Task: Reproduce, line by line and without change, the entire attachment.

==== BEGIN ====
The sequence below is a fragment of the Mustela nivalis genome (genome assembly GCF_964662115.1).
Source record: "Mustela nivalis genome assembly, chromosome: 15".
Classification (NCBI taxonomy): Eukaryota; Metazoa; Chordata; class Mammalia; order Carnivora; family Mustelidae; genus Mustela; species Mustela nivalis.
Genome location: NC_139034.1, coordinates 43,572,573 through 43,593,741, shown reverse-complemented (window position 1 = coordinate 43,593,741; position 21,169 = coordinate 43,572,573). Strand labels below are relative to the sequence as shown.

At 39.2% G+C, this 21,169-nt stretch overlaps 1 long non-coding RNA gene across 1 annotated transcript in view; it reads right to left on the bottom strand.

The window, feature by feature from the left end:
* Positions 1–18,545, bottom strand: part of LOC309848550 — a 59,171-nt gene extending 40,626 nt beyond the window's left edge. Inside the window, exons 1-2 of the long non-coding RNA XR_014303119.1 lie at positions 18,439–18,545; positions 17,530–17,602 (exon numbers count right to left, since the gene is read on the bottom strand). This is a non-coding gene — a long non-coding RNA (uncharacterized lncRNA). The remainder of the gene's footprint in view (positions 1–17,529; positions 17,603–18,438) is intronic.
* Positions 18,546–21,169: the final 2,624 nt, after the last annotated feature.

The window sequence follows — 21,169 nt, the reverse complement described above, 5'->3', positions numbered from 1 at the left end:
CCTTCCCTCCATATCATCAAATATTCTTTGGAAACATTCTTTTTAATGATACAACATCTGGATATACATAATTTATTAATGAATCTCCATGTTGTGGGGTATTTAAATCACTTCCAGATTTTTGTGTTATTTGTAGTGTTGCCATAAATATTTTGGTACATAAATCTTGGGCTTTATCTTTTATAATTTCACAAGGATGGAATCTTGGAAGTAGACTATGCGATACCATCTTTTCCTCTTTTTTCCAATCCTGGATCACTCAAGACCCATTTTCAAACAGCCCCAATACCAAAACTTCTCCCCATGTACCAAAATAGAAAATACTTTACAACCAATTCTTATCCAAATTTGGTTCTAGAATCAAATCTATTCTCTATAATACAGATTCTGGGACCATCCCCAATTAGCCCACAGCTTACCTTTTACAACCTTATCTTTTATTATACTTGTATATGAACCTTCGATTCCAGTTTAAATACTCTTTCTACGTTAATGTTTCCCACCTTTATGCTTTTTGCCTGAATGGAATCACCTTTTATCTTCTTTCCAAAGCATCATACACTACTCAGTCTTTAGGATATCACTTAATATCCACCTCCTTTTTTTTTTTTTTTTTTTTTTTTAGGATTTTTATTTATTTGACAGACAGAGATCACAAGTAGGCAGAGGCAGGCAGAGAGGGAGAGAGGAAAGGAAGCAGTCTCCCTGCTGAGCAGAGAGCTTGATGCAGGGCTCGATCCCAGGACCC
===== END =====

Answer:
The sequence below is a fragment of the Mustela nivalis genome (genome assembly GCF_964662115.1).
Source record: "Mustela nivalis genome assembly, chromosome: 15".
Classification (NCBI taxonomy): Eukaryota; Metazoa; Chordata; class Mammalia; order Carnivora; family Mustelidae; genus Mustela; species Mustela nivalis.
Genome location: NC_139034.1, coordinates 43,572,573 through 43,593,741, shown reverse-complemented (window position 1 = coordinate 43,593,741; position 21,169 = coordinate 43,572,573). Strand labels below are relative to the sequence as shown.

At 39.2% G+C, this 21,169-nt stretch overlaps 1 long non-coding RNA gene across 1 annotated transcript in view; it reads right to left on the bottom strand.

The window, feature by feature from the left end:
* Positions 1–18,545, bottom strand: part of LOC309848550 — a 59,171-nt gene extending 40,626 nt beyond the window's left edge. Inside the window, exons 1-2 of the long non-coding RNA XR_014303119.1 lie at positions 18,439–18,545; positions 17,530–17,602 (exon numbers count right to left, since the gene is read on the bottom strand). This is a non-coding gene — a long non-coding RNA (uncharacterized lncRNA). The remainder of the gene's footprint in view (positions 1–17,529; positions 17,603–18,438) is intronic.
* Positions 18,546–21,169: the final 2,624 nt, after the last annotated feature.

The window sequence follows — 21,169 nt, the reverse complement described above, 5'->3', positions numbered from 1 at the left end:
CCTTCCCTCCATATCATCAAATATTCTTTGGAAACATTCTTTTTAATGATACAACATCTGGATATACATAATTTATTAATGAATCTCCATGTTGTGGGGTATTTAAATCACTTCCAGATTTTTGTGTTATTTGTAGTGTTGCCATAAATATTTTGGTACATAAATCTTGGGCTTTATCTTTTATAATTTCACAAGGATGGAATCTTGGAAGTAGACTATGCGATACCATCTTTTCCTCTTTTTTCCAATCCTGGATCACTCAAGACCCATTTTCAAACAGCCCCAATACCAAAACTTCTCCCCATGTACCAAAATAGAAAATACTTTACAACCAATTCTTATCCAAATTTGGTTCTAGAATCAAATCTATTCTCTATAATACAGATTCTGGGACCATCCCCAATTAGCCCACAGCTTACCTTTTACAACCTTATCTTTTATTATACTTGTATATGAACCTTCGATTCCAGTTTAAATACTCTTTCTACGTTAATGTTTCCCACCTTTATGCTTTTTGCCTGAATGGAATCACCTTTTATCTTCTTTCCAAAGCATCATACACTACTCAGTCTTTAGGATATCACTTAATATCCACCTCCTTTTTTTTTTTTTTTTTTTTTTTTAGGATTTTTATTTATTTGACAGACAGAGATCACAAGTAGGCAGAGGCAGGCAGAGAGGGAGAGAGGAAAGGAAGCAGTCTCCCTGCTGAGCAGAGAGCTTGATGCAGGGCTCGATCCCAGGACCC